The Fight Continues to Label GMOs

Media Contacts


Boston, MA –  Today, the statewide coalition of advocates in support of labeling foods  that contain genetically modified organisms (GMOs) announced that it will redouble its efforts to pass GMO labeling legislation in the next session.

“We got closer this year than we have before,” said Representative Ellen Story (D-Amherst). “I am looking forward to success next session!”

Over the last year, GMO labeling has garnered unprecedented support. While GMO labeling bills have been filed since 2007, this year, for the first time, the bill was passed out of its original committee. Since the coalition started organizing in April of 2013, there has been a 630-percent increase in legislative support (from 20 legislators when the bills were filed 2013 to 146 currently). Today, a significant majority in both the House and Senate support GMO labeling. 

“Unfortunately, it was the chemical companies and junk food industry that lobbied to keep consumers in the dark, a classic corporate interest vs public interest battle,” said Deirdre Cummings, Legislative Director for MASSPIRG. “But with momentum, overwhelming support, and common sense on our side it won’t be long before the public interest beats out Monsanto’s interest. I know our coalition will continue to fight for GMO labeling, allowing consumers – not certain companies – the right to know and chose what they are eating.”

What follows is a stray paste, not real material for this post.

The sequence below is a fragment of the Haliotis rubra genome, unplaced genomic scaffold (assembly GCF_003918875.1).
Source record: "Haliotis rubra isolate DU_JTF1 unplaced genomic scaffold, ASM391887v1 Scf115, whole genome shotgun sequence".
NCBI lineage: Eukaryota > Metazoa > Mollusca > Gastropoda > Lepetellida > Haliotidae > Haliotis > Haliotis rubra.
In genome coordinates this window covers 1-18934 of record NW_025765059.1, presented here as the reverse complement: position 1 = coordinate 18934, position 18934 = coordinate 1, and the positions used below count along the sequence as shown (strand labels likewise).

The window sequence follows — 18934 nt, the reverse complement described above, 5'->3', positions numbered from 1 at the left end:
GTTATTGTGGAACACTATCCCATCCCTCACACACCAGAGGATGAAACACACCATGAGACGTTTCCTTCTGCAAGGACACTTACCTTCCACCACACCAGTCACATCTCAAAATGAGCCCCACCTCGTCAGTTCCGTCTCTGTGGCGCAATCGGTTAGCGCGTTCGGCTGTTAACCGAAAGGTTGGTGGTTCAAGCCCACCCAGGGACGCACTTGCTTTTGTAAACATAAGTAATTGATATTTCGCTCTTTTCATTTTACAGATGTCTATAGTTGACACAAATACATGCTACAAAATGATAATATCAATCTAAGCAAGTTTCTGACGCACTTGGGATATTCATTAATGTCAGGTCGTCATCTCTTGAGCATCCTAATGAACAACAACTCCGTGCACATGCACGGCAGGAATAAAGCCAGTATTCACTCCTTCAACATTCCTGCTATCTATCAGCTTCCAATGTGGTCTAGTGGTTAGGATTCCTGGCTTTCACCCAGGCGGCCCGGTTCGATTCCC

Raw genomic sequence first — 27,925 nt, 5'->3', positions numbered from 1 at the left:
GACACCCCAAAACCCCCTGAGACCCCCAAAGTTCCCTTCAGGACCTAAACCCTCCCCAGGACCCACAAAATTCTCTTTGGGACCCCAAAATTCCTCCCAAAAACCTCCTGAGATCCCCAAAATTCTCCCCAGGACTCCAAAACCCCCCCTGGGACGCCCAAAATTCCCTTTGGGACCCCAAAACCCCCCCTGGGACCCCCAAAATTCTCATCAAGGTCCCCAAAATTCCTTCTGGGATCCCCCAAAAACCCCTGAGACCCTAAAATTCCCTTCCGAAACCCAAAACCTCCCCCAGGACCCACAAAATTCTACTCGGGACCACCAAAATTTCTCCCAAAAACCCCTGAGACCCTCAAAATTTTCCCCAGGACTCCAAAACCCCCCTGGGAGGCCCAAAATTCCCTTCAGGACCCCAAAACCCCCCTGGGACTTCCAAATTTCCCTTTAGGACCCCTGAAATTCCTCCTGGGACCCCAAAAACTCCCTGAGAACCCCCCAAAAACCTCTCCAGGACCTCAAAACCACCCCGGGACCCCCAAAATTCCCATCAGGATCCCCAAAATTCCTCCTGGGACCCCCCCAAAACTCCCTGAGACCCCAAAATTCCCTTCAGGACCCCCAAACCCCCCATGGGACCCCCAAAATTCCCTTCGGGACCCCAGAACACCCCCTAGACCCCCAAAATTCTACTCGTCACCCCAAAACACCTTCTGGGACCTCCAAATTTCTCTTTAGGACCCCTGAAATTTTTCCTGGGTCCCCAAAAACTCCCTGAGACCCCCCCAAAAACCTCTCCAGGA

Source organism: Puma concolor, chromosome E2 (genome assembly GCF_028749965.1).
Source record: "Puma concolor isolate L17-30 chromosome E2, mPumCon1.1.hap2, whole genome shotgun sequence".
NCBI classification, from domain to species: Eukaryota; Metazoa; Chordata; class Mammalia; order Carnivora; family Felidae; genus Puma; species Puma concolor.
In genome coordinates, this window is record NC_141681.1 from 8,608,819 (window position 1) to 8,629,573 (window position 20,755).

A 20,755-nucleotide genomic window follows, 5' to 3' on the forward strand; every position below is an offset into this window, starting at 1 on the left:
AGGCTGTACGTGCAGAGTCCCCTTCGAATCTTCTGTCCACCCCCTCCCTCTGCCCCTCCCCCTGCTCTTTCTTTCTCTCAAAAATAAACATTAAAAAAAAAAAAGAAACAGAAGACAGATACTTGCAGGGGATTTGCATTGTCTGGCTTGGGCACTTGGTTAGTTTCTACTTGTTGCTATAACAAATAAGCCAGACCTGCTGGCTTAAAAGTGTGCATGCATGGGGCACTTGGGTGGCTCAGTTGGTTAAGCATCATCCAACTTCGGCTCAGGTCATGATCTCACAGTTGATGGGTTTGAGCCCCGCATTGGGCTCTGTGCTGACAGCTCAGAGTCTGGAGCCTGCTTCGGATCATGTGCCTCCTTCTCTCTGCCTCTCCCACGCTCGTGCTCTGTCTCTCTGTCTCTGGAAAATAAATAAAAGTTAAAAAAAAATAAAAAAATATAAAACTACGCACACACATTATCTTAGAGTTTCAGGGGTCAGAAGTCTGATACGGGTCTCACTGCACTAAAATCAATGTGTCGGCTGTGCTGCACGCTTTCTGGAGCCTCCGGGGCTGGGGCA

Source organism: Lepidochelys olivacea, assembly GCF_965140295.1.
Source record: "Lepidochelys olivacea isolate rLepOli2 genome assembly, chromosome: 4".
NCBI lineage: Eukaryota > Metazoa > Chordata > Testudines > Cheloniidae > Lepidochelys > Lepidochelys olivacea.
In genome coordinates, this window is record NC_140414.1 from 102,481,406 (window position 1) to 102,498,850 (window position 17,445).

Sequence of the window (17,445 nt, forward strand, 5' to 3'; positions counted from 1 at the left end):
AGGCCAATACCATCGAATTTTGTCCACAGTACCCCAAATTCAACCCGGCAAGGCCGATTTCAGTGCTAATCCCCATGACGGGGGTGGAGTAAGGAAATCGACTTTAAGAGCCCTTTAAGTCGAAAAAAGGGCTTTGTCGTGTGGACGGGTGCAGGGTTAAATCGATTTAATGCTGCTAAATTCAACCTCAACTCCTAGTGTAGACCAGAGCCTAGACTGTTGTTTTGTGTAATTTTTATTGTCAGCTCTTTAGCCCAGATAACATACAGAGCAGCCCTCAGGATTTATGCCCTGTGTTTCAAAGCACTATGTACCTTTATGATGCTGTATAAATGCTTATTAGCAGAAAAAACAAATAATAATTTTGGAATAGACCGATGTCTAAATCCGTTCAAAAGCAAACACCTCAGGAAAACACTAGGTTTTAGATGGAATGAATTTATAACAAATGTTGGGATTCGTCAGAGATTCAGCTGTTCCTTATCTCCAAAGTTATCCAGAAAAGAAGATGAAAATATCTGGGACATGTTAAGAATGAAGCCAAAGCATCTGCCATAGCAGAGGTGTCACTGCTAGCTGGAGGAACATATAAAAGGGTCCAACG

“The GMO labeling initiative has a strong coalition of support in both the legislature and across the Commonwealth,” said Representative Todd Smola (R-Warren). “I will continue to be a strong voice in support of GMO labeling and will do everything in my power to get GMO labeling legislation passed in Massachusetts.”

“I am disappointed that this bill, which enjoys the support of a majority of senators and representatives and many of our constituents, was unable to make it to final passage,” said Senator Richard T. Moore (D-Uxbridge). “The bill simply lets consumers know if their food has been genetically modified and they can then decide on their purchase as better-informed customers. I don’t understand why anyone would want hide this information. If I am re-elected, I will keep pushing for this common sense legislation.”

Awareness of GMO labeling has taken off across Massachusetts, as more than 300 organizations and local businesses, including 150 local farms, joined the coalition’s network, generating nearly 40,000 petition signatures and comments to elected officials in support of this commonsense legislation.

“It’s disappointing that, despite overwhelming public support and a majority of supportive legislators in both the House and Senate, GMO labeling did not come up for a vote this session,” said Martin Dagoberto, campaign coordinator for MA Right to Know GMOs. “We are undeterred in our commitment to get GMO labeling legislation passed. People want to know what’s in the food they eat and we won’t stop fighting until a label is on the side of every food item containing genetically engineered ingredients.”

“Over the last year, GMO labeling has become a major kitchen table issue,” said Pat Fiero, former state representative and current New England organizer for “We’ve heard from tens of thousands of Massachusetts residents who support GMO labeling and the more people we talk with, the more support we get. We will continue to spread the word until GMO labeling legislation is passed in Massachusetts.”